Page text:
Mahmoud is the stereotype of the young man who is perfect for recruitment. Disillusioned, alone, trying to find his way, whatever that might be, in Hamburg. While not committed to Islam, he migrates to a mosque with a fairly radical Iman. Desperate to belong, he is drawn into a clique of more radicalized men. The longer he is drawn in, the more he comes to realize that something big is coming. Something huge.

In the meantime, Claire is becoming increasingly frustrated with her baby-sitting assignment. Especially with the more she learns about this guy. On one level, he’s a classic nerd. On another level, he seems like a lousy actor playing a part.

The deeper Mahmoud gets in with this group of guys, the more involved become his assignments. He sees them as tests that will get him something truly meaningful. How Mahmoud’s descent into radicalized thought intersects with Claire’s cover as a wife is the crux of the story. Don’t expect me to present any spoilers. And the spoiler in this story is a whopper that lovers of spy stories won’t want to miss.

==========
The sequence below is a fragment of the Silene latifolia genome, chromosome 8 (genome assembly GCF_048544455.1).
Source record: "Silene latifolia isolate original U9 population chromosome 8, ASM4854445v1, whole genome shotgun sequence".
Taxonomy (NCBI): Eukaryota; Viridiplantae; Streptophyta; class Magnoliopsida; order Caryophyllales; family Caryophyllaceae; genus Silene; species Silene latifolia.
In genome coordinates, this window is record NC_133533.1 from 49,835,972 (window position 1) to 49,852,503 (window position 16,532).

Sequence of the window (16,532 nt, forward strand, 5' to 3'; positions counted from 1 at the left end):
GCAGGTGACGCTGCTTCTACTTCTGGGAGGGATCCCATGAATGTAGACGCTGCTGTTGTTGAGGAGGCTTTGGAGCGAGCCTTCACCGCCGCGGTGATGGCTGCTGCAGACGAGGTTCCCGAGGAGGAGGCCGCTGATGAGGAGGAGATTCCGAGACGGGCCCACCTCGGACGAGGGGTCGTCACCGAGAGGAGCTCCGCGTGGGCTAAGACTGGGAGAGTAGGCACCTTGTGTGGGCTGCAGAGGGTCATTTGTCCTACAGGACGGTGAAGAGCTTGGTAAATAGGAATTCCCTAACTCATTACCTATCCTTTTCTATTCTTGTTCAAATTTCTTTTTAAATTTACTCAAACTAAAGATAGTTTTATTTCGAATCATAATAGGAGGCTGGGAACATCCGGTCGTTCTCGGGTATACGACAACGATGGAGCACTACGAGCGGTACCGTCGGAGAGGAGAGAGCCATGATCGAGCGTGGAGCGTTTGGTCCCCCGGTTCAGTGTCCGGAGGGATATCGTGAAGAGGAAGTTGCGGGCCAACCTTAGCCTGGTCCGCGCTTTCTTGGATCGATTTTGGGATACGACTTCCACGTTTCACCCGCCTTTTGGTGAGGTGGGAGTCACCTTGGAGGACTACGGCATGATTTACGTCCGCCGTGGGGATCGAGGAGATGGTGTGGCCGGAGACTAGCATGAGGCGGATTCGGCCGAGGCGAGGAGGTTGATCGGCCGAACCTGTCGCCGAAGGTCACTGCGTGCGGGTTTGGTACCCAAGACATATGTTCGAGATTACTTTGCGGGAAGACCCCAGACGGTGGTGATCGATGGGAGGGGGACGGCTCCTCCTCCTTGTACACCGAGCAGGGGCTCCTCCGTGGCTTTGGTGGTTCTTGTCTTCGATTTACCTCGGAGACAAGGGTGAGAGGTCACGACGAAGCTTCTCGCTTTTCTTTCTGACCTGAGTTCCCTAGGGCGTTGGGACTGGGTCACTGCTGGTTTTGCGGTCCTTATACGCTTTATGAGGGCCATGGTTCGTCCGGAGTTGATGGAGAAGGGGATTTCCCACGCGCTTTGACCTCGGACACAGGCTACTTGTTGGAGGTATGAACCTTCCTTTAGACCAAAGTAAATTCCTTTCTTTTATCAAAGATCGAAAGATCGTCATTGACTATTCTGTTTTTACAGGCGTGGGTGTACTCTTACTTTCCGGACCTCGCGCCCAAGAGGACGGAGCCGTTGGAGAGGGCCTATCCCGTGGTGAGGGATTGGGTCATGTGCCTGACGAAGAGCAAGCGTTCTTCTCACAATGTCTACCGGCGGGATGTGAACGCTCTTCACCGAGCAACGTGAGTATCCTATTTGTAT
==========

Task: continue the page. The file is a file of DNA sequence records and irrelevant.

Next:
Fesperman is a prolific author of classic spy novels. We hear at MRB have reviewed favorably 8 earlier books of his. His earlier books were all excellent. But the spoiler in this one is a doozy and, for me, that alone puts this at the top of the Fesperman books we’ve reviewed.

You like spy books? This one’s for you. Don’t pass this one up.

Available July 6, 2021